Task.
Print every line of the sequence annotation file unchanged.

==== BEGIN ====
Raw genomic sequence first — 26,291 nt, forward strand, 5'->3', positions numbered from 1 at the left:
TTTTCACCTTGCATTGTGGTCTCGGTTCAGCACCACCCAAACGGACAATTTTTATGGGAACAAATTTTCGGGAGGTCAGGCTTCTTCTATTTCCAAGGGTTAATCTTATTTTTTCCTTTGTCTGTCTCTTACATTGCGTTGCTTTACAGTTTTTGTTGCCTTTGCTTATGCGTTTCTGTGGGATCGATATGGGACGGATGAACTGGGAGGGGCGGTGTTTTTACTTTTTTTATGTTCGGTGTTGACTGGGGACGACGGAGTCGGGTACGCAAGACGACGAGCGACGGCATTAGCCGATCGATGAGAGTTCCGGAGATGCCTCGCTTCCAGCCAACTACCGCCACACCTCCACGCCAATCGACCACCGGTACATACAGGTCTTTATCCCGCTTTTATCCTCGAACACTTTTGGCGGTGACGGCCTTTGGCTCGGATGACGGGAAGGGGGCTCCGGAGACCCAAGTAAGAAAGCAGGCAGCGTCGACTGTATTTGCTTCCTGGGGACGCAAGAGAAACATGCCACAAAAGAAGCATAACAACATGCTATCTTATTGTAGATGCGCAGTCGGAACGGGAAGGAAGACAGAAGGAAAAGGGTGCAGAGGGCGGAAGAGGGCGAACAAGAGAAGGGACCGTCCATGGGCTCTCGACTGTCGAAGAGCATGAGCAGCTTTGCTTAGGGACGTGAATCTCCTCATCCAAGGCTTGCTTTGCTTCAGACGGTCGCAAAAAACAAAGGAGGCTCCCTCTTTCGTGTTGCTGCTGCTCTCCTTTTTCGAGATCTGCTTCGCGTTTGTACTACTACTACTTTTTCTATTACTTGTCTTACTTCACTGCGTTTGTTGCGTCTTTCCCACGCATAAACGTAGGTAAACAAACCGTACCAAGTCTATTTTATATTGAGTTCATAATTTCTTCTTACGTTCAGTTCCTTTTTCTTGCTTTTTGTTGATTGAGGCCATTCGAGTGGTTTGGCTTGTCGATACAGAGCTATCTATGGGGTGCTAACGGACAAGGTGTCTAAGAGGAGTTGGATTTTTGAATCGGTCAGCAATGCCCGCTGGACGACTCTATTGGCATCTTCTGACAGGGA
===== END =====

Raw genomic sequence first — 26,291 nt, forward strand, 5'->3', positions numbered from 1 at the left:
TTTTCACCTTGCATTGTGGTCTCGGTTCAGCACCACCCAAACGGACAATTTTTATGGGAACAAATTTTCGGGAGGTCAGGCTTCTTCTATTTCCAAGGGTTAATCTTATTTTTTCCTTTGTCTGTCTCTTACATTGCGTTGCTTTACAGTTTTTGTTGCCTTTGCTTATGCGTTTCTGTGGGATCGATATGGGACGGATGAACTGGGAGGGGCGGTGTTTTTACTTTTTTTATGTTCGGTGTTGACTGGGGACGACGGAGTCGGGTACGCAAGACGACGAGCGACGGCATTAGCCGATCGATGAGAGTTCCGGAGATGCCTCGCTTCCAGCCAACTACCGCCACACCTCCACGCCAATCGACCACCGGTACATACAGGTCTTTATCCCGCTTTTATCCTCGAACACTTTTGGCGGTGACGGCCTTTGGCTCGGATGACGGGAAGGGGGCTCCGGAGACCCAAGTAAGAAAGCAGGCAGCGTCGACTGTATTTGCTTCCTGGGGACGCAAGAGAAACATGCCACAAAAGAAGCATAACAACATGCTATCTTATTGTAGATGCGCAGTCGGAACGGGAAGGAAGACAGAAGGAAAAGGGTGCAGAGGGCGGAAGAGGGCGAACAAGAGAAGGGACCGTCCATGGGCTCTCGACTGTCGAAGAGCATGAGCAGCTTTGCTTAGGGACGTGAATCTCCTCATCCAAGGCTTGCTTTGCTTCAGACGGTCGCAAAAAACAAAGGAGGCTCCCTCTTTCGTGTTGCTGCTGCTCTCCTTTTTCGAGATCTGCTTCGCGTTTGTACTACTACTACTTTTTCTATTACTTGTCTTACTTCACTGCGTTTGTTGCGTCTTTCCCACGCATAAACGTAGGTAAACAAACCGTACCAAGTCTATTTTATATTGAGTTCATAATTTCTTCTTACGTTCAGTTCCTTTTTCTTGCTTTTTGTTGATTGAGGCCATTCGAGTGGTTTGGCTTGTCGATACAGAGCTATCTATGGGGTGCTAACGGACAAGGTGTCTAAGAGGAGTTGGATTTTTGAATCGGTCAGCAATGCCCGCTGGACGACTCTATTGGCATCTTCTGACAGGGA